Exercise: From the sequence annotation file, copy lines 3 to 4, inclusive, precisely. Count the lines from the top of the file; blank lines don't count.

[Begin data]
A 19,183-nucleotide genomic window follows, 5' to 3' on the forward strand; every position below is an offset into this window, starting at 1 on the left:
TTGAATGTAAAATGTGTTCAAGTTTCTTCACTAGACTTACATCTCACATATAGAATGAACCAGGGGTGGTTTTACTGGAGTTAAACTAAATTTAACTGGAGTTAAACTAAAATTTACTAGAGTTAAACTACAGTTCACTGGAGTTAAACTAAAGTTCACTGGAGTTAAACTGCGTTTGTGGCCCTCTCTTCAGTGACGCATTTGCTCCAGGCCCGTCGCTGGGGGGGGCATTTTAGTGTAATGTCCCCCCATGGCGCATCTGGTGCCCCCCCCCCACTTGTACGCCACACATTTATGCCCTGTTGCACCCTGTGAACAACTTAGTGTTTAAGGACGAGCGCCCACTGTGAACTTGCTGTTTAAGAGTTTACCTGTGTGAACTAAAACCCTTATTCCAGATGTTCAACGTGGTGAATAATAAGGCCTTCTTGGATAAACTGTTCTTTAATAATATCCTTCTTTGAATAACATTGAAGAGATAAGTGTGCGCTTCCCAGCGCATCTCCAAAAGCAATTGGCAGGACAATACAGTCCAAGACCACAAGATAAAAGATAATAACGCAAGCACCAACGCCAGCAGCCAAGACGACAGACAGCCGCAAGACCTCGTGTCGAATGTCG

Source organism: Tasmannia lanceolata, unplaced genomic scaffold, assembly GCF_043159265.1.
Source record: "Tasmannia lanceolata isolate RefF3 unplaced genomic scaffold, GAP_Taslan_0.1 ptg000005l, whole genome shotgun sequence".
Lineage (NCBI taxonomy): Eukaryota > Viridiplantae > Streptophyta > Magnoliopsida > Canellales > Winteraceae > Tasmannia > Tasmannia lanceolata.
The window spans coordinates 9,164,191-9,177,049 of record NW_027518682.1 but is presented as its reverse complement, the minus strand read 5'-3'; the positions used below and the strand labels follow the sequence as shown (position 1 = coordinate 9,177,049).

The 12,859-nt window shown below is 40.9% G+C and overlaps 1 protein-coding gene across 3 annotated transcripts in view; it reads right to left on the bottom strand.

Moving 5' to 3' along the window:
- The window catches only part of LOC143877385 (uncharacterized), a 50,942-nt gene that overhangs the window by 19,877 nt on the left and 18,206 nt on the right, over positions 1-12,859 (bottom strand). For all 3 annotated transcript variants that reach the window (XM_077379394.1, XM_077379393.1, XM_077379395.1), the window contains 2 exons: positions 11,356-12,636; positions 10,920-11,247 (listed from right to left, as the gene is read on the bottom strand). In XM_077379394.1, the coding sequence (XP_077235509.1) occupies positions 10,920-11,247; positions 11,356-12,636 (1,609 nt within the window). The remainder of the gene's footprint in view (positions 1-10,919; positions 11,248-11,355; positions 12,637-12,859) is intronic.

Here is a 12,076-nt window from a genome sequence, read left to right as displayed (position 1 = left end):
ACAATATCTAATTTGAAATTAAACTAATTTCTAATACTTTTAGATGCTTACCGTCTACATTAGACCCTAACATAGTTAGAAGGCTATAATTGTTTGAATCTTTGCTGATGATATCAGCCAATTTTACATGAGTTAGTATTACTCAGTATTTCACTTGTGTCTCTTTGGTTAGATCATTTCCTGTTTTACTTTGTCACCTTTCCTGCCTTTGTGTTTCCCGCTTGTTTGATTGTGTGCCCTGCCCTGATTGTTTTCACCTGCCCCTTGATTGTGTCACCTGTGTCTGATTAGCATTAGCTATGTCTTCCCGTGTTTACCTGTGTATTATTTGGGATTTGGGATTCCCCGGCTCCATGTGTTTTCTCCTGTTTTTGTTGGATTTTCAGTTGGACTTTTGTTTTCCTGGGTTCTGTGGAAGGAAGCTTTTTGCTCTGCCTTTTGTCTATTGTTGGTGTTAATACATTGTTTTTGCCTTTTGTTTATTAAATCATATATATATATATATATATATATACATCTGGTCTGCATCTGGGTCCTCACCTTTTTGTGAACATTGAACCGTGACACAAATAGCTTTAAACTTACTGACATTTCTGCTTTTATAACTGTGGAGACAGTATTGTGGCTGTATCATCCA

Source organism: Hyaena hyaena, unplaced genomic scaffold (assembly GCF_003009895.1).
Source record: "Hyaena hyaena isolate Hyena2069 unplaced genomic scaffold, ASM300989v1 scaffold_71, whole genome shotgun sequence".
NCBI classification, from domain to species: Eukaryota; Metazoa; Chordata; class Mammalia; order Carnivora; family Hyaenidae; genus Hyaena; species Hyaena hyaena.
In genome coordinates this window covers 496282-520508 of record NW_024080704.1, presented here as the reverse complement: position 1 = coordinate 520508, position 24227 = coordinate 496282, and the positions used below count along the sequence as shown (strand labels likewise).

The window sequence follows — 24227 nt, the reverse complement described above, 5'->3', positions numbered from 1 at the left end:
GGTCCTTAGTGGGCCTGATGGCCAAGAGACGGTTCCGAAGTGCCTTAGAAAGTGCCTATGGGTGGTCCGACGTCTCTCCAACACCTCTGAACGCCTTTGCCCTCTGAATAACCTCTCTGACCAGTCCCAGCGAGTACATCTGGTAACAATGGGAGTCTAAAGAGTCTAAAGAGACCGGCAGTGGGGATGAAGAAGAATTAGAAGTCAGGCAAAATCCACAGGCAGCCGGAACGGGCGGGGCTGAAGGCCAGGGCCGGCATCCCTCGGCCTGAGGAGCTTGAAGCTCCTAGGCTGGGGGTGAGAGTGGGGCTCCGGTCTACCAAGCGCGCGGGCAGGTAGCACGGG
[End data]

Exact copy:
Source organism: Tasmannia lanceolata, unplaced genomic scaffold, assembly GCF_043159265.1.
Source record: "Tasmannia lanceolata isolate RefF3 unplaced genomic scaffold, GAP_Taslan_0.1 ptg000005l, whole genome shotgun sequence".